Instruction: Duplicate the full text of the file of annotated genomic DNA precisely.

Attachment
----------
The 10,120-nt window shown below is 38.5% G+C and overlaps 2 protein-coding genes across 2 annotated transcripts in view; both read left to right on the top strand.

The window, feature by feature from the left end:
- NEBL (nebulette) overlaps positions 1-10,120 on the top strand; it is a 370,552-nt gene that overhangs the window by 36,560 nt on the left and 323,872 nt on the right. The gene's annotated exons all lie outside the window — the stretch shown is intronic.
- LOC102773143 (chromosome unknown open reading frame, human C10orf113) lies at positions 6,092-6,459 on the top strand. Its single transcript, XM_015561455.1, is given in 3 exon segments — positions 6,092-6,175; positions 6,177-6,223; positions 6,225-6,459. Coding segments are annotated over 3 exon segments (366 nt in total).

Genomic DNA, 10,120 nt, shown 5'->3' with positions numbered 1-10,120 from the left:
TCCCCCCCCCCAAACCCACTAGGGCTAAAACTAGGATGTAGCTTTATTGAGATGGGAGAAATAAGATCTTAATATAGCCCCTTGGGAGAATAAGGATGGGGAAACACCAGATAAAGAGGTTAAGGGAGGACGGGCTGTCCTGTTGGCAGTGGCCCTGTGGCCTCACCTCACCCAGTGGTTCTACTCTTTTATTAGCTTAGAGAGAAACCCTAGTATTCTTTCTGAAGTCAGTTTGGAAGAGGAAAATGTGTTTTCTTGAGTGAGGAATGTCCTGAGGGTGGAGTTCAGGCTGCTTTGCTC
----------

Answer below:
The 10,120-nt window shown below is 38.5% G+C and overlaps 2 protein-coding genes across 2 annotated transcripts in view; both read left to right on the top strand.

The window, feature by feature from the left end:
- NEBL (nebulette) overlaps positions 1-10,120 on the top strand; it is a 370,552-nt gene that overhangs the window by 36,560 nt on the left and 323,872 nt on the right. The gene's annotated exons all lie outside the window — the stretch shown is intronic.
- LOC102773143 (chromosome unknown open reading frame, human C10orf113) lies at positions 6,092-6,459 on the top strand. Its single transcript, XM_015561455.1, is given in 3 exon segments — positions 6,092-6,175; positions 6,177-6,223; positions 6,225-6,459. Coding segments are annotated over 3 exon segments (366 nt in total).

Genomic DNA, 10,120 nt, shown 5'->3' with positions numbered 1-10,120 from the left:
TCCCCCCCCCCAAACCCACTAGGGCTAAAACTAGGATGTAGCTTTATTGAGATGGGAGAAATAAGATCTTAATATAGCCCCTTGGGAGAATAAGGATGGGGAAACACCAGATAAAGAGGTTAAGGGAGGACGGGCTGTCCTGTTGGCAGTGGCCCTGTGGCCTCACCTCACCCAGTGGTTCTACTCTTTTATTAGCTTAGAGAGAAACCCTAGTATTCTTTCTGAAGTCAGTTTGGAAGAGGAAAATGTGTTTTCTTGAGTGAGGAATGTCCTGAGGGTGGAGTTCAGGCTGCTTTGCTC